Widespread snow risk later this weekend
This week has seen cold weather affect much of the UK, although as I expected, snow hasn’t been as widespread as the previous cold spell two weeks ago.
I mentioned in my last blog that the cold weather will persist into next week, but of particular interest later this weekend is the chance of more widespread snow and the possibility of some disruption.
In the coming days, a battle will be taking place over us between cold air to the east and mild air to the west. Whenever air masses collide, they generate cloud and precipitation – rain, sleet or snow.
The headache for us weather folk in the coming days will be precisely where the battleground between cold and mild is drawn, as this is where the greatest potential for heavy snow will be.
So, before reading on, I must stress that there is a huge amount of uncertainty as to which places will see the heaviest snow during Sunday into Monday and it is worth keeping an eye on the forecast – especially if you’re travelling.
Given the latest available information, the greatest risk of significant snowfall looks to be from the Midlands northwards – especially over the hills and mountains, but not exclusively so.
The latest update of weather warnings from the Met Office suggest that the areas highlighted in yellow (see below) could have as much as 10cm at lower levels, with 20cm over higher ground. Again, there areas likely to see the greatest amounts of snow will become clearer closer to the time.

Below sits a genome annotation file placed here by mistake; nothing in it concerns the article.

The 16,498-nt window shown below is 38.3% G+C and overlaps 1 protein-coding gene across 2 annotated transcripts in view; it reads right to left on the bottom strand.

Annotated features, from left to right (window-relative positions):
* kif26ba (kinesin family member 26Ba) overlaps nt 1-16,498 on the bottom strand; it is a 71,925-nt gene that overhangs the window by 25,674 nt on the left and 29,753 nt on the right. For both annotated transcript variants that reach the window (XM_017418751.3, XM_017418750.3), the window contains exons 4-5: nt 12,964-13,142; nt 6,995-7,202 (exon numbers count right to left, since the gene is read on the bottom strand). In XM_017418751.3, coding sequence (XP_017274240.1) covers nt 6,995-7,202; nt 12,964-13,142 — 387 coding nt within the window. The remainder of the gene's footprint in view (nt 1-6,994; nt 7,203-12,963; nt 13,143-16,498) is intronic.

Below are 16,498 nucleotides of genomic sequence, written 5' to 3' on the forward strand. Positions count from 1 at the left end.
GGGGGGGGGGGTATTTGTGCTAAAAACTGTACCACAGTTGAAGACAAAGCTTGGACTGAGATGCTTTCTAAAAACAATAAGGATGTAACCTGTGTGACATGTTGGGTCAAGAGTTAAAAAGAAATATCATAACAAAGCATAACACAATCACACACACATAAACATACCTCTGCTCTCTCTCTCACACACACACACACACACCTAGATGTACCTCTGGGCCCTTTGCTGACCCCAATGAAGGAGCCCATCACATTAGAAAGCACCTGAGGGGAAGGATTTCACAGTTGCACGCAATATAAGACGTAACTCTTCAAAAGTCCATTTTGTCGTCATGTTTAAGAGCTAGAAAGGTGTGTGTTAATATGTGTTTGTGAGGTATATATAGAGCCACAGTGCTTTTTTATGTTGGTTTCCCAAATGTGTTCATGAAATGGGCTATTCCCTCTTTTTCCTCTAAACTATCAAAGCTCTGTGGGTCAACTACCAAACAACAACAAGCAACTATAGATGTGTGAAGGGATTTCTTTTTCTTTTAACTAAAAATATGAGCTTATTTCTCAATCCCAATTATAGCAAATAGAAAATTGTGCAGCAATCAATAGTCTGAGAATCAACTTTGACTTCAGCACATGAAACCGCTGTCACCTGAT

For most places, Saturday will be a cloudy day with rain affecting many areas, with this likely to fall as sleet and snow – mainly over the hills and mountains. Ice will be a risk early in the day too.
One of the most noticeable features of the weather on Saturday will be the range of temperatures. Western areas will reach 6-9C, but eastern areas just 2-6C.
An area of low pressure will bring in a heavier band of rain during Sunday morning. As the low pressure pivots, it will bring in colder air on its northern and eastern side, starting to turn rain to snow.
Snow will arrive first across the hills and mountains of Scotland and northern England, but as it turns progressively colder, snow will fall to lower levels through the day.
By the evening, it is possible that snow could fall down to low levels from the Midlands northwards, with heavy, wet snow accumulating quickly. Elsewhere, rain or sleet is more likely.
The difficulty in predicting snow amounts is that for many places it will start off as heavy rain, which means it may take quite a while for snow to settle when this change over takes place.
Ice will be an additional hazard, especially overnight as temperature hover around freezing.
There is a risk that rain could turn to snow across parts of central southern England during the early hours of Monday, but as this stage, confidence is very low in what will happen.
Across northern areas, persistent snow will tend to ease and be replaced by snow showers moving in off the North Sea.